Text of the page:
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Am J Infect Control. 1994 Oct;22(5):293-9.

Correlates of attitudes concerning human immunodeficiency virus and acquired immunodeficiency syndrome among hospital workers.

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1
Department of Environmental Health Sciences, School of Hygiene and Public Health, Johns Hopkins University, Baltimore, MD 21205.

Abstract

BACKGROUND:

Correlates of attitudes related to HIV and AIDS for both clinical and nonclinical support hospital workers have not been well described.

METHODS:

A cross-sectional study was conducted among employees of an acute care, inner-city hospital to assess attitudes related to HIV and AIDS.

RESULTS:

A 51% response rate was obtained, with completed questionnaires obtained from 321 clinical workers and 245 nonclinical workers. The proportions tolerant of patients with HIV infection were 83% and 78%, respectively. Factors associated with a tolerant attitude in clinical workers included personally knowing someone with AIDS, high scores on general AIDS knowledge, high knowledge scores on modes of transmission, low levels of fear, and accurate perceptions of occupational risk. In nonclinical workers, factors associated with tolerance included having been tested for HIV, personally knowing someone with AIDS, accurate perceptions of occupational risk, low levels of fear, high scores on general AIDS knowledge, and high knowledge scores on modes of transmission.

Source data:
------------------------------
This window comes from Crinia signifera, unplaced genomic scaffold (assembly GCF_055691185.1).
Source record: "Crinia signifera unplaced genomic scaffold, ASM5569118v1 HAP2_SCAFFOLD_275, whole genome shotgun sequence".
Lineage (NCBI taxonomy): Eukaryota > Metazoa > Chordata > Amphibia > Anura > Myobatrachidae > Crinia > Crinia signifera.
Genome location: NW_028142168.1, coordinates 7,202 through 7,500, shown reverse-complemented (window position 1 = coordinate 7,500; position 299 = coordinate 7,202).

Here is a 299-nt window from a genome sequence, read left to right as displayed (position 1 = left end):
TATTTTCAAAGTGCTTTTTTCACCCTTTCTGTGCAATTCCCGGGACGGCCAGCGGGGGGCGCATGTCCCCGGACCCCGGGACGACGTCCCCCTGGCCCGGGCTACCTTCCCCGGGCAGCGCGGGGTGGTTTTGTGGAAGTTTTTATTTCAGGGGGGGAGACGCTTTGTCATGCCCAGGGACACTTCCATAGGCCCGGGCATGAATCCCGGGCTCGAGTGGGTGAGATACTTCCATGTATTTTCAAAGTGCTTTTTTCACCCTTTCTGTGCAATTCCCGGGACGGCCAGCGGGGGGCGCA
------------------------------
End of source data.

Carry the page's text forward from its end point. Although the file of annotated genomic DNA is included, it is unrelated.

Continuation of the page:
CONCLUSIONS:

Although the study was cross-sectional, the data suggest potentially modifiable factors associated with AIDS-related attitudes. These factors may be amenable to intervention among both clinical and nonclinical support hospital employees.

PMID:
7847636
[Indexed for MEDLINE]
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